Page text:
PyMeta: How and Why

(Note: In the course of writing this post, I fixed a bug. Get PyMeta 0.1.1 here.)

Python already has a big pile of parsing frameworks, such as ANTLR, PLY, PyParsing, YAPPS2, ZAPPS, ZestyParser, and plenty others. Why did I write another one?

PyMeta Works Like Python

One of the main difficulties I've had using parser generators has been the difficulty of figuring out why a grammar didn't work. Fixing shift-reduce and reduce-reduce conflicts seemed like voodoo to me, and though I slightly understand better how to fix such things now it's still a different mode of thinking that I don't want to try to get into when I just want to parse something simple. PyMeta uses a variation on the Parsing Expression Grammar (PEG) approach to parsing. The chief consequence of this is there's no possibility of ambiguity in a parse: a successful parse will yield exactly one result, and you can trace the control flow through the grammar to figure out how it got there.

This is possible because the alternative operator ("|") works like Python's "or": it tries all the alternatives in order, returning the value of the first expression to succeed. Let's take on the example that's so problematic in the Bison doc I linked to:

>>> ifExample = """
ifStmt ::= ( <token 'if'> <expr> <token 'then'> <stmt> <token 'else'> <stmt>
| <token 'if'> <expr> <token 'then'> <stmt>)

expr ::= <spaces> <letter>
stmt ::= <ifStmt> | <expr>

(Rules can take arguments in PyMeta: "token" here is a built-in rule that consumes whitespace and matches all the characters in the string passed to it.) I've reversed the order in 'ifStmt' from the Bison example. This grammar isn't ambiguous: PyMeta will try to match the if/then/else form first, and if that fails, it rewinds back to before the 'if' and tries the if/then branch of the

>>> Example = OMeta.makeGrammar(ifExample, {})
>>> g = Example("if x then y")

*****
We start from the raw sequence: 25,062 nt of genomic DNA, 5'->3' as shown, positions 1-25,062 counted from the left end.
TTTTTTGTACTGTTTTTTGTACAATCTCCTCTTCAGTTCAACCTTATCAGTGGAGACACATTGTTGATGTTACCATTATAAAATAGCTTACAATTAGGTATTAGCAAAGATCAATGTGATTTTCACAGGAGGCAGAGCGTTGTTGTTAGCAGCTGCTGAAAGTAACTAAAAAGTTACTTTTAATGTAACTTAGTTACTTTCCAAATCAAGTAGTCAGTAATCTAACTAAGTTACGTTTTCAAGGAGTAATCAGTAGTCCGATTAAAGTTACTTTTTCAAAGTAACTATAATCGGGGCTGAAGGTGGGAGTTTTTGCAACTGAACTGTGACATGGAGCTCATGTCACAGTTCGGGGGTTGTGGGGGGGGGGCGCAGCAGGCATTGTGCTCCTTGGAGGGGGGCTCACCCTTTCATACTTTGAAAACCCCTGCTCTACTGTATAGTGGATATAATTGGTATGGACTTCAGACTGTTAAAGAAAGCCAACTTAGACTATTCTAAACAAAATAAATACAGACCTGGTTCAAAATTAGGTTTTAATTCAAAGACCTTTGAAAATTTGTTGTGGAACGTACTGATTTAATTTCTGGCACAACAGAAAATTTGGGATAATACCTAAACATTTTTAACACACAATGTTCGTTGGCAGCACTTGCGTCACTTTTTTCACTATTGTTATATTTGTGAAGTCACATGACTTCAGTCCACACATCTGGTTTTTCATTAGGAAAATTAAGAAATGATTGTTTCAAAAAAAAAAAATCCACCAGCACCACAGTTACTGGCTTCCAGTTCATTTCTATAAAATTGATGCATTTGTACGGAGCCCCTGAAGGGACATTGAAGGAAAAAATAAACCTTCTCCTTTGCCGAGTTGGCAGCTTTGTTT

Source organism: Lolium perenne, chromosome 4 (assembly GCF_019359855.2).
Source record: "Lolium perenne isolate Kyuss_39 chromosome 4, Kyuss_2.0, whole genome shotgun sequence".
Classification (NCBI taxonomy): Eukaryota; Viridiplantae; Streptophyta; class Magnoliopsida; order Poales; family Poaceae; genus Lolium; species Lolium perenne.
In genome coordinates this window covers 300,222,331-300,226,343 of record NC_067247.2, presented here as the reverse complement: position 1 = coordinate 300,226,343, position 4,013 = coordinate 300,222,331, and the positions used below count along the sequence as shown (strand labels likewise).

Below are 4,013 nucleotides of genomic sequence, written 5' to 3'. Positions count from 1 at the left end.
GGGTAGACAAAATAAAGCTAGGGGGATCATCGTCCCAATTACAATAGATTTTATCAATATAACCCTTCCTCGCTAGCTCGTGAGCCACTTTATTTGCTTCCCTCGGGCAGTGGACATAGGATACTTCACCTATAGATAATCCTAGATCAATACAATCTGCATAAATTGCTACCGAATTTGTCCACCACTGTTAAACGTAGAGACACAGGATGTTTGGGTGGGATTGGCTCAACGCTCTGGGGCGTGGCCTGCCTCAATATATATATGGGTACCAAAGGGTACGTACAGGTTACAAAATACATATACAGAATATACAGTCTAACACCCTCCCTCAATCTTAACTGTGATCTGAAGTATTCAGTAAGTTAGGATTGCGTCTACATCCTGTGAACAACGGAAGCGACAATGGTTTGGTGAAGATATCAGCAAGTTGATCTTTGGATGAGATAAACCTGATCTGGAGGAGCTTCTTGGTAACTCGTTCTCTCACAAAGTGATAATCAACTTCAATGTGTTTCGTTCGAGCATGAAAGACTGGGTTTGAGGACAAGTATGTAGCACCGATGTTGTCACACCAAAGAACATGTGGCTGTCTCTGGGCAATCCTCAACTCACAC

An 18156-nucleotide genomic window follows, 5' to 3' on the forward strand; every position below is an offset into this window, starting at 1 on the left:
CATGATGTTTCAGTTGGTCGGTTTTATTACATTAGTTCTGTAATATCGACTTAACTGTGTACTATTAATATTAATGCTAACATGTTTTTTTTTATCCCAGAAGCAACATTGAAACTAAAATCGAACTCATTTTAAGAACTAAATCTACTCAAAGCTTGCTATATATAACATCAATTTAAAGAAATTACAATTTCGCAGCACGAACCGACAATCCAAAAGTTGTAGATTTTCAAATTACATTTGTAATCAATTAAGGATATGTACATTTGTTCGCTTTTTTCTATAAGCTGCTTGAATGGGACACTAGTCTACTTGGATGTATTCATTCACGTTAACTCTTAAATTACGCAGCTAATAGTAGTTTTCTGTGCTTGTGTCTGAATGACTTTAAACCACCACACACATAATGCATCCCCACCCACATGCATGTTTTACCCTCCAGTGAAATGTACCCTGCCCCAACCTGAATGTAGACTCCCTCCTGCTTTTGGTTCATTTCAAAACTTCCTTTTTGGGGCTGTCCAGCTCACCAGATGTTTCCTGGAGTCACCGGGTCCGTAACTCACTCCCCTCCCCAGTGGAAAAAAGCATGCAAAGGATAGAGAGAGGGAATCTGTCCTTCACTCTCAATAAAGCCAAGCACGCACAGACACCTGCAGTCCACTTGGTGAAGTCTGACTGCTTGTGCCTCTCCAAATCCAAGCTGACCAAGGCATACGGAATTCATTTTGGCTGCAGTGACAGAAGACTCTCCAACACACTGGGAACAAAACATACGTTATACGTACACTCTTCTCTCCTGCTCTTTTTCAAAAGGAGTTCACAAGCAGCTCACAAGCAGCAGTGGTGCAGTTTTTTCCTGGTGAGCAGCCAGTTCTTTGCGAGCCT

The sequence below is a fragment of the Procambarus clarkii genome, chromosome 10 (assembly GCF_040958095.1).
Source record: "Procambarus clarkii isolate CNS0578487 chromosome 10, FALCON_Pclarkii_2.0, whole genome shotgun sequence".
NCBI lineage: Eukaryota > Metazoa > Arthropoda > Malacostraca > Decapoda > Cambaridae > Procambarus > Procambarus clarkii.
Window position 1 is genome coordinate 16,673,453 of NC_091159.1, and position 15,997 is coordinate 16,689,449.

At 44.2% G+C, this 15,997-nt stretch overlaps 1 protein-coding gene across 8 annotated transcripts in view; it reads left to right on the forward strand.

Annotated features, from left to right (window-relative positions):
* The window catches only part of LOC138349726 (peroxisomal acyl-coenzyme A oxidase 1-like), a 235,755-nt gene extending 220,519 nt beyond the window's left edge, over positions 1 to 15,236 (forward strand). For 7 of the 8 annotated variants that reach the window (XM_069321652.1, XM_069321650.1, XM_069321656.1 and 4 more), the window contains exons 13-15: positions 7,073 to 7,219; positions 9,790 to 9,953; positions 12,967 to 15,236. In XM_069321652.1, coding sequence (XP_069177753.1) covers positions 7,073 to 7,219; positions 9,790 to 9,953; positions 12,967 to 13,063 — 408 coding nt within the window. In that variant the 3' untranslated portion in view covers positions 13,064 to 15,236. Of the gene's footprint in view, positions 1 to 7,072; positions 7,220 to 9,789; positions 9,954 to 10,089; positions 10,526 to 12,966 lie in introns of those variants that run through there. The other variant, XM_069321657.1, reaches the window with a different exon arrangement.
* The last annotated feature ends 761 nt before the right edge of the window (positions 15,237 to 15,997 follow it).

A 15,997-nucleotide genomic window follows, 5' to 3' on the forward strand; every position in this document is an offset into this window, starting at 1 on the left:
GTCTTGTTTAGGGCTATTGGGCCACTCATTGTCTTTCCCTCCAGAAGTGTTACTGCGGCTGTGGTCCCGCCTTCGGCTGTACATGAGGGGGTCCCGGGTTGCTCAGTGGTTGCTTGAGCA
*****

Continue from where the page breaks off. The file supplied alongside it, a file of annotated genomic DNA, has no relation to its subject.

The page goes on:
>>> g.apply("ifStmt")
>>> g2 = Example("if x then y else if a then b")
>>> g2.apply("ifStmt")

(Since I didn't specify explicit return values for any of the expressions, they simply return the value of the last expression in the sequence. In this case, "letter" returns the letter it parses, which is then passed up through "expr" and "stmt" and "ifStmt".)

An additional advantage is that you don't need a separate lexer pass: you can handle everything in a single grammar.

PyMeta Lets You Say It Quickly

So why not ZestyParser or PyParsing, which also don't have these problems? There's a couple reasons. First of all, neither of these offer a compact syntax for defining a parser. (Which arguably isn't desirable in all cases; I may add a pyparsing-like interface to PyMeta later.) Second, PyMeta fits Python's object-oriented abilities better -- each grammar is its own class, and can be subclassed in the usual way, as well as extended with new grammar rules.

>>> from pymeta.runtime import ParseError
>>> class Example2(Example):
... def parseIt(self):
... try:
... return self.apply("ifStmt")
... except ParseError:
... return "No Good"
>>> Example2("if x then y").parseIt()
>>> Example2("bob's yer uncle").parseIt()
'No Good'
>>> extendedGrammar = """
number ::= <digit>+
expr ::= <super> | <spaces> <number>
>>> Example3 = Example2.makeGrammar(extendedGrammar, {})
>>> Example3("if 1 then x").parseIt()

Notice here the use of the special rule "super": this calls the grammar rule of the same name as the current one in the superclass. (This uses Python's super() internally.) This way it's possible to try new extensions to a grammar without having to disturb existing code.

Introducing PyMeta

I've just upload the initial release of a Python implementation of Alessandro Warth's OMeta, an object-oriented pattern matching language. Get the tarball here (or simply bzr get lp:pymeta). It's an extremely handy tool for all kinds of parsing and filtering jobs. Here's a tiny example:

>>> exampleGrammar = """
word ::= <letter>+:chars => ''.join(chars)
greeting ::= <word>:x ',' <spaces> <word>:y '!' => (x, y)

Here's a breakdown of the syntax in the first rule: as you can probably tell, "word ::=" defines a parsing rule. "<letter>" calls a builtin rule that matches a single letter. The "+" works similar to its use in regexes, executing the expression before it multiple times and collecting the results into a list. ":chars" binds the result to a local variable, "chars". "=>" is used to provide a Python expression as the result of a successful parse.

The second rule strings multiple expressions together in sequence -- after matching a word, it looks for a comma and then calls the builtin rule "spaces" which matches any amount of whitespace, then another word and finally an exclamation point. Once that's all matched it returns a tuple containing the two matched words.

Using this in a Python program is simple:

>>> from pymeta.grammar import OMeta
>>> GreetingParser = OMeta.makeGrammar(exampleGrammar, {})
>>> gp = GreetingParser("Hello, world!")
>>> gp.apply("greeting")
('Hello', 'world')

In my next few posts I'll be showing more examples of what PyMeta can do and how it's different from other Python parsing tools.